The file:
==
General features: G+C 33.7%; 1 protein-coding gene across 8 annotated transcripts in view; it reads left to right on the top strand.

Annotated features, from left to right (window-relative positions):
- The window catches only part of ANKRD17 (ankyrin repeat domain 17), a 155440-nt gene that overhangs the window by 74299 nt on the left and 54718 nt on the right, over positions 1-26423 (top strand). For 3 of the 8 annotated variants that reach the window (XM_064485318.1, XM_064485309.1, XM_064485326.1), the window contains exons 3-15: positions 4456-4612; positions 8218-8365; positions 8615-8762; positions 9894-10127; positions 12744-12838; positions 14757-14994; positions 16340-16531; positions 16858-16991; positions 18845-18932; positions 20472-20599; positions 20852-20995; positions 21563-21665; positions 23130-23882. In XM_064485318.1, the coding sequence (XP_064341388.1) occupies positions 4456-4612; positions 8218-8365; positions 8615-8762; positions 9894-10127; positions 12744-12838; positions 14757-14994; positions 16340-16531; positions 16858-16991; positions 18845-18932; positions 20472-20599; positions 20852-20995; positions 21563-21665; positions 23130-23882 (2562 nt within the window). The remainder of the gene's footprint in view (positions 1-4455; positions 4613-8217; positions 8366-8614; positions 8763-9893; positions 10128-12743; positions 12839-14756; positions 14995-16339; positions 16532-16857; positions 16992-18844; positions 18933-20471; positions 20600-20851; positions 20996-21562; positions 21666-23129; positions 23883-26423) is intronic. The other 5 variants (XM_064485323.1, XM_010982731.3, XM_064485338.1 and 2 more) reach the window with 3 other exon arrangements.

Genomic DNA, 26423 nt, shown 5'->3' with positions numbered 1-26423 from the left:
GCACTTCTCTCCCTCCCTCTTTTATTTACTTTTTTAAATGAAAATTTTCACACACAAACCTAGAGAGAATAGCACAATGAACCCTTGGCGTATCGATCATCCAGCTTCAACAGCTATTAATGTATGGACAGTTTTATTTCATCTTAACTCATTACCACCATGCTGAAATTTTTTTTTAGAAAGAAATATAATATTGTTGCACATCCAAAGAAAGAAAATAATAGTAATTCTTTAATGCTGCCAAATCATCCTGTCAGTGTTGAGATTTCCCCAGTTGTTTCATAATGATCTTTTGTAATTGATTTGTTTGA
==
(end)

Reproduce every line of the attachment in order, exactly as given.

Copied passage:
General features: G+C 33.7%; 1 protein-coding gene across 8 annotated transcripts in view; it reads left to right on the top strand.

Annotated features, from left to right (window-relative positions):
- The window catches only part of ANKRD17 (ankyrin repeat domain 17), a 155440-nt gene that overhangs the window by 74299 nt on the left and 54718 nt on the right, over positions 1-26423 (top strand). For 3 of the 8 annotated variants that reach the window (XM_064485318.1, XM_064485309.1, XM_064485326.1), the window contains exons 3-15: positions 4456-4612; positions 8218-8365; positions 8615-8762; positions 9894-10127; positions 12744-12838; positions 14757-14994; positions 16340-16531; positions 16858-16991; positions 18845-18932; positions 20472-20599; positions 20852-20995; positions 21563-21665; positions 23130-23882. In XM_064485318.1, the coding sequence (XP_064341388.1) occupies positions 4456-4612; positions 8218-8365; positions 8615-8762; positions 9894-10127; positions 12744-12838; positions 14757-14994; positions 16340-16531; positions 16858-16991; positions 18845-18932; positions 20472-20599; positions 20852-20995; positions 21563-21665; positions 23130-23882 (2562 nt within the window). The remainder of the gene's footprint in view (positions 1-4455; positions 4613-8217; positions 8366-8614; positions 8763-9893; positions 10128-12743; positions 12839-14756; positions 14995-16339; positions 16532-16857; positions 16992-18844; positions 18933-20471; positions 20600-20851; positions 20996-21562; positions 21666-23129; positions 23883-26423) is intronic. The other 5 variants (XM_064485323.1, XM_010982731.3, XM_064485338.1 and 2 more) reach the window with 3 other exon arrangements.

Genomic DNA, 26423 nt, shown 5'->3' with positions numbered 1-26423 from the left:
GCACTTCTCTCCCTCCCTCTTTTATTTACTTTTTTAAATGAAAATTTTCACACACAAACCTAGAGAGAATAGCACAATGAACCCTTGGCGTATCGATCATCCAGCTTCAACAGCTATTAATGTATGGACAGTTTTATTTCATCTTAACTCATTACCACCATGCTGAAATTTTTTTTTAGAAAGAAATATAATATTGTTGCACATCCAAAGAAAGAAAATAATAGTAATTCTTTAATGCTGCCAAATCATCCTGTCAGTGTTGAGATTTCCCCAGTTGTTTCATAATGATCTTTTGTAATTGATTTGTTTGA